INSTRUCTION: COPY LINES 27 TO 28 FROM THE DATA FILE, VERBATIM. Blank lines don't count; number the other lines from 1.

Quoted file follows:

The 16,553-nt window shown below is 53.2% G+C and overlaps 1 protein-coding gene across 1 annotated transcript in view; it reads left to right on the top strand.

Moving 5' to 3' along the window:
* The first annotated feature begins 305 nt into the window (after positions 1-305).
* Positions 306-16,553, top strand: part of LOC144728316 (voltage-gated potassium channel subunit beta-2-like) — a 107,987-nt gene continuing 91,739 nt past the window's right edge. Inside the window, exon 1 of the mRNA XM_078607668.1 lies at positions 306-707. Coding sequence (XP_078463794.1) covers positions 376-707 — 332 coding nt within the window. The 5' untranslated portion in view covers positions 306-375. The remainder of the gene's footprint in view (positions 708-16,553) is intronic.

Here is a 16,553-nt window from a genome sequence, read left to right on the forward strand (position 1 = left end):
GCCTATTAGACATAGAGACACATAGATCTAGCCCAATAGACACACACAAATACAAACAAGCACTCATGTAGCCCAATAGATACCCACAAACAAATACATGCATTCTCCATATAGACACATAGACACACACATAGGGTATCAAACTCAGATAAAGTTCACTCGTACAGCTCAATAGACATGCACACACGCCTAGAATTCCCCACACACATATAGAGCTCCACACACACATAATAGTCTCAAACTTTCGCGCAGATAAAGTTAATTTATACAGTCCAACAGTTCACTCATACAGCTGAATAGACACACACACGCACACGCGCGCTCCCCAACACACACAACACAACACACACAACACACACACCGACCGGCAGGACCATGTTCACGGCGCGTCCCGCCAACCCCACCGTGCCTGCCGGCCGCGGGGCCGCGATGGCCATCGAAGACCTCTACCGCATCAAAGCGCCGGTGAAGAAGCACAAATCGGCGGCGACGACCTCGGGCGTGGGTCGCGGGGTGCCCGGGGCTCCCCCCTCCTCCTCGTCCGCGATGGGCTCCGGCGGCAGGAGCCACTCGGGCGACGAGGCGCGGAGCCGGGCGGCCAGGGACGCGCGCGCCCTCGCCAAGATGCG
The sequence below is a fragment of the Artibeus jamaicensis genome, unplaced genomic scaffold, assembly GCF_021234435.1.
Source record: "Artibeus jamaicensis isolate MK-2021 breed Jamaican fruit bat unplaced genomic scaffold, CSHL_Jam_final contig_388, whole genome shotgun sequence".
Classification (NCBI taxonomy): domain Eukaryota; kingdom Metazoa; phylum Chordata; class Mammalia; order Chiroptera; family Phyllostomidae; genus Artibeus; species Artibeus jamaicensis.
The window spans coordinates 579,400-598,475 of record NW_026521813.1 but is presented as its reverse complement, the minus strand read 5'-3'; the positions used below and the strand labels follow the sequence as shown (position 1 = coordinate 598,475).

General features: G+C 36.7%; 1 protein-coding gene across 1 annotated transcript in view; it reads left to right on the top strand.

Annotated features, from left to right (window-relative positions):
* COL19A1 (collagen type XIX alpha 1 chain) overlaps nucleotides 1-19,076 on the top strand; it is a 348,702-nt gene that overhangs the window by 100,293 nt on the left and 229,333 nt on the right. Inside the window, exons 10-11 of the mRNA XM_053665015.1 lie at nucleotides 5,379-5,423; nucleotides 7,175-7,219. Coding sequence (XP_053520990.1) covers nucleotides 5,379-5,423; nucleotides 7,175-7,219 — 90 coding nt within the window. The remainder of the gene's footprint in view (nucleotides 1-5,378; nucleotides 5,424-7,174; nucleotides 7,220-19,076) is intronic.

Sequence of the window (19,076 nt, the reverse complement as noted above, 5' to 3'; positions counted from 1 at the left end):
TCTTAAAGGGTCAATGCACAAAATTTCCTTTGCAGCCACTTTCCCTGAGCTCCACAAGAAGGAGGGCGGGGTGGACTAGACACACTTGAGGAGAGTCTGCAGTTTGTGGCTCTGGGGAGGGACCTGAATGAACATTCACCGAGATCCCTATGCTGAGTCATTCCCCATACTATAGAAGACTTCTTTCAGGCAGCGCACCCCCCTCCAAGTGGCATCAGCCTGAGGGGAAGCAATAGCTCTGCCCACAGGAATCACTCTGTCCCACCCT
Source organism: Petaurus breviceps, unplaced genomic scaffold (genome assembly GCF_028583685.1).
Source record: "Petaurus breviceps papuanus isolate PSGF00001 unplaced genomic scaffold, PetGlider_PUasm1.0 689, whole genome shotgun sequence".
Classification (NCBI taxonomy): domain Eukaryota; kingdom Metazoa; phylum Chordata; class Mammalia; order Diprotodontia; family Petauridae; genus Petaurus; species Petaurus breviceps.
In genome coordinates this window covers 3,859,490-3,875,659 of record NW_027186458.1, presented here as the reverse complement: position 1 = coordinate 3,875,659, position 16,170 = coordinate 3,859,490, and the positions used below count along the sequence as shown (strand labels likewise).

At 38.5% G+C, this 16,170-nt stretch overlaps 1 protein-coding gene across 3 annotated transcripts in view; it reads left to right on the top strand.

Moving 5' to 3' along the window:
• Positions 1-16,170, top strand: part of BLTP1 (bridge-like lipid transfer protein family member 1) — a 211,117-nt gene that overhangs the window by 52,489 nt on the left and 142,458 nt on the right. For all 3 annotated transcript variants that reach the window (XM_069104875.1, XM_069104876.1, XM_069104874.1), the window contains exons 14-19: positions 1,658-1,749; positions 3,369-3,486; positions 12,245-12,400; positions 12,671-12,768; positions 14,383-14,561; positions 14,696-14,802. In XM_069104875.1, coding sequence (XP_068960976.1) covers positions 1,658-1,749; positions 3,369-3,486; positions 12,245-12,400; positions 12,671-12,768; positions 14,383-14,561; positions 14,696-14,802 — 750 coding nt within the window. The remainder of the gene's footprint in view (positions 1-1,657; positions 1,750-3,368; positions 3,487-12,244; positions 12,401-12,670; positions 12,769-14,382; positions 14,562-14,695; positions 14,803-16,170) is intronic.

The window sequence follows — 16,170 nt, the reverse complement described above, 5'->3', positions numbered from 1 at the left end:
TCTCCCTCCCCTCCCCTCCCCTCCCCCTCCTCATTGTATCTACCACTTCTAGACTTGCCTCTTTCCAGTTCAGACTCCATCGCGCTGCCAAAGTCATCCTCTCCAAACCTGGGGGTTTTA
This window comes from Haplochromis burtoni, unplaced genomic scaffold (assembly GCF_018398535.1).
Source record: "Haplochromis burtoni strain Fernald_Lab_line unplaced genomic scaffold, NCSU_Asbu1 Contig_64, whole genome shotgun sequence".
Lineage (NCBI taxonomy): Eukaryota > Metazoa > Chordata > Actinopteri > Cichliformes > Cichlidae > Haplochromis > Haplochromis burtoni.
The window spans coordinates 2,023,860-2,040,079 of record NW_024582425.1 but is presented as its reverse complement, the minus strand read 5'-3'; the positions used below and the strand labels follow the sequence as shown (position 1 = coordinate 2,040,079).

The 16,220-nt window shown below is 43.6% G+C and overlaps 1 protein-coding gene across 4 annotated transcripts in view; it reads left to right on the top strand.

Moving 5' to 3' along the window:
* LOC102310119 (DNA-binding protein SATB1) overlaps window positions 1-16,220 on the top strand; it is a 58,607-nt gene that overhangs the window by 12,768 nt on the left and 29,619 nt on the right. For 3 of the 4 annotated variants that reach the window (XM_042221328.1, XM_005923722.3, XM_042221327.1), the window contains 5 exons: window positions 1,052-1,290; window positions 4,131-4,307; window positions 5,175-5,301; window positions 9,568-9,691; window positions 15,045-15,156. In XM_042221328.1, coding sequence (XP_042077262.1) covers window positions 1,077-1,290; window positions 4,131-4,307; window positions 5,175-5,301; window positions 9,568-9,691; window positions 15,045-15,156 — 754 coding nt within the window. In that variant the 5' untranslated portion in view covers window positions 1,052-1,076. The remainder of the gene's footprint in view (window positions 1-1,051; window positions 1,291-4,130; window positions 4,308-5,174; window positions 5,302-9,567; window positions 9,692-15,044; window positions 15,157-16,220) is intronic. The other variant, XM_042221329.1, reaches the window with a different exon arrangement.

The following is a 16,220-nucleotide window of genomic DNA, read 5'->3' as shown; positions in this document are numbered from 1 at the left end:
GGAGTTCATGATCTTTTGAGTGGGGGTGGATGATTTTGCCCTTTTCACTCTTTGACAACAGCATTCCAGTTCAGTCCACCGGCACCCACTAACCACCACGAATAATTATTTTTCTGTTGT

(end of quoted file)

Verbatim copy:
Lineage (NCBI taxonomy): Eukaryota > Metazoa > Chordata > Actinopteri > Cichliformes > Cichlidae > Haplochromis > Haplochromis burtoni.
The window spans coordinates 2,023,860-2,040,079 of record NW_024582425.1 but is presented as its reverse complement, the minus strand read 5'-3'; the positions used below and the strand labels follow the sequence as shown (position 1 = coordinate 2,040,079).